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School Reform: Glendening on Board


A year ago, candidate Parris N. Glendening typically hedged when asked whether he supported Maryland's ambitious public school reform effort. Having won office and taken stock of the state of education in Maryland, he has now signed on. At a press conference last week, he announced his own education initiatives and put his stamp on the reform process.

There will be some new money, including $10 million to be proposed in the fiscal 1997 budget to reward schools that show improvements in student performance. But the bigger news is simply that Governor Glendening now has his name on the TTC reform process, ensuring that the five-year effort will stay on course. That public commitment is crucial to its success.

Public school reform is no easy task, as has been amply demonstrated by the strained relations between state schools Superintendent Nancy S. Grasmick and the Maryland State Teachers Association. Governor Glendening, who freely admits that he dislikes confrontational politics, is justly proud of encouraging a warming trend in that relationship. If it continues, the results should be beneficial all around.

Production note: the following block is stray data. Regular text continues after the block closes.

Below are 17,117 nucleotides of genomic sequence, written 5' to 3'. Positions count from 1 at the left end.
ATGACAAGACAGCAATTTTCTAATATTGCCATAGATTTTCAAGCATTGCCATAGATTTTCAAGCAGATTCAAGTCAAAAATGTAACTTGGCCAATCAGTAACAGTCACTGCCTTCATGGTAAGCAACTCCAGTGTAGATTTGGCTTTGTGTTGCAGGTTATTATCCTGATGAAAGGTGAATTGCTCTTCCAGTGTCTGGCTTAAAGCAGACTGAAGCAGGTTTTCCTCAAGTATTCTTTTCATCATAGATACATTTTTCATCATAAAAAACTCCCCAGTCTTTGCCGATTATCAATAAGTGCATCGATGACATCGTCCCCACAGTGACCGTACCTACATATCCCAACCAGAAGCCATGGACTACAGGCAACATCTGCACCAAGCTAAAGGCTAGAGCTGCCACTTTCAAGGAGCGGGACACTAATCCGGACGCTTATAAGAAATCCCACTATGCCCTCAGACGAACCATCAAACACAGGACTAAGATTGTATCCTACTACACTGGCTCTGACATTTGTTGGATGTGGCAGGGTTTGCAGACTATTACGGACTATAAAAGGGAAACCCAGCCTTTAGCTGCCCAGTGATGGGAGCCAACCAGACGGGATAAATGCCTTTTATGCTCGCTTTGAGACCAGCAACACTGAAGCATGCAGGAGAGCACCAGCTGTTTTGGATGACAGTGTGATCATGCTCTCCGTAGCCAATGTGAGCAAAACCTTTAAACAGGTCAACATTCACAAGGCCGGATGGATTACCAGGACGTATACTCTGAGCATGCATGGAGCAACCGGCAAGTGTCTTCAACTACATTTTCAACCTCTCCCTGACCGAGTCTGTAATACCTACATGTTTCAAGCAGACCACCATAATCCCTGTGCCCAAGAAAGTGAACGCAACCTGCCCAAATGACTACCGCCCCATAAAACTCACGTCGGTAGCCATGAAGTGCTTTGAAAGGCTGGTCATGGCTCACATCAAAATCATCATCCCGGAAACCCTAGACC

The real drama of the Glendening announcement came beforehand and behind the scenes. Even so, his school initiatives are welcome. He has tackled the tricky issue of whether to spend money for new school buildings or renovate old ones, rightly coming down on the side of renovations extensive enough to truly modernize these existing facilities. When people can take pride in their neighborhood schools, they are less tempted to more farther out into the suburbs. That, in turn, lessens the pressures on outlying counties to shift limited resources away from existing public schools to build new ones.

The governor also recognizes the value of a carrot as well as a stick. Currently, the state releases the names of schools that score poorly and show declining performances in the Maryland School Performance Assessment Program and can call for their reconstitution. But there has been no comparable effort to publicize and reward high-performing or sharply improving schools, in large part because legislators haven't wanted to spend the money. Now that a new governor has made it a priority, the reward system has a better chance of getting off the ground.

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